Sunday, November 2, 2014

The stories we tell: pre-midterm edition

As I've been saying lately, I'm pretty fascinated by the way we create meaning from events by the stories we tell ourselves about those events. So I'd like to take a look at two stories prognosticators are already telling us about what will be "historical" in this election.

First of all, there is Stu Rothenberger - who says that Obama's midterm loss record could make history.
President Barack Obama is about to do what no president has done in the past 50 years: Have two horrible, terrible, awful midterm elections in a row.

In fact, Obama is likely to have the worst midterm numbers of any two-term president going back to Democrat Harry S. Truman.
Notice how this story affirms the Republican narrative that midterms are a reflection on the current president rather than Tip O'Neill's suggestion that "all politics is local."

When it comes to control of the Senate, Speaker O'Neill would have noticed that in this particular midterm, Democrats went into it with the deck stacked against them based on the fact that many of the races involved Democratic incumbents or open seats in solid red states. The "local" nature of this election has always favored Republicans. Hence, initially most pundits predicted a Republican wave.

In light of that, here's the story Sam Wang is telling about the historical nature of this election: In state races, as much suspense as 2006 and 2010 combined.

State-level elections in 2014 have the largest number of close races in the last 10 years. This chart shows the number of gubernatorial and Senate races that have been won by three percentage points or less in midterm and Presidential-year elections since 2004. For 2014, the bars indicate races where polling margins are as small. There are 11 close gubernatorial races and 7 close Senate races, totaling 18 in all. This is equal to the last two midterm years, 2006 and 2010, combined.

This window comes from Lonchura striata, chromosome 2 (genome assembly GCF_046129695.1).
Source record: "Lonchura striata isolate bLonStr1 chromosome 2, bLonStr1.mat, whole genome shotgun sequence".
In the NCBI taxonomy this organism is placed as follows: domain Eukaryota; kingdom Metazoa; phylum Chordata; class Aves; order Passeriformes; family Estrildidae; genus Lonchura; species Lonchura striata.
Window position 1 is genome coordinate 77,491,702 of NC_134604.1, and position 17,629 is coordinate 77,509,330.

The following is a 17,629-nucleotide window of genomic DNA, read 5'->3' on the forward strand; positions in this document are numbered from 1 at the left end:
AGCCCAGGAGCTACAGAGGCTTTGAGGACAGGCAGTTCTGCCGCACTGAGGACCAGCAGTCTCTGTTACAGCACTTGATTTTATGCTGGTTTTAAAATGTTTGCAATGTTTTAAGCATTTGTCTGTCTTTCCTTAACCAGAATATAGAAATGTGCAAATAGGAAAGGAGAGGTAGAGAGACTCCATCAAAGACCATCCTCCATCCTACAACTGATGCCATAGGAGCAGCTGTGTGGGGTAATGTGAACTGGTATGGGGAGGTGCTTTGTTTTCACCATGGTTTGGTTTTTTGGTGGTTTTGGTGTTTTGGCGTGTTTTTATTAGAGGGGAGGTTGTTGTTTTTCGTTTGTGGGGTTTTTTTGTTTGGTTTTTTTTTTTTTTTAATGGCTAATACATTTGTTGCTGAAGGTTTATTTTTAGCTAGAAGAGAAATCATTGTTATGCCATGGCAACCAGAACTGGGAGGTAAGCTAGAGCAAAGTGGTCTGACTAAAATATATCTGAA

In other words, an election that favored a Republican wave has turned into the closest election in recent history.

And so - before any ballot is cast - its clear that the meaning of this midterm depends on the story you tell about it. Does it, as Rothernberg suggests, reflect on President Obama's failed leadership? the president at least partially to blame because he failed to show leadership on key issues and never successfully moved to the political center?
Or does it show that - even in a year when the deck is stacked in favor of Republicans - the best they can do is come up with a tie?

It all depends on the story you tell.

1 comment:

  1. My go to response is usually despair (yeah, I'm Irish, and not one of the "sunny" ones). But there's a part of me that says the malicious, corrupt, arrogant, lazy, vile and narcissistic media are ignoring or not even seeking out any data that do not support their script. They discount and marginalize African American and other voters of color because "only the white vote" matters. My story is that yet again they are hoisting themselves on their own petards. Sort of like MacBeth's slide into evil which contained the seed of his own destruction.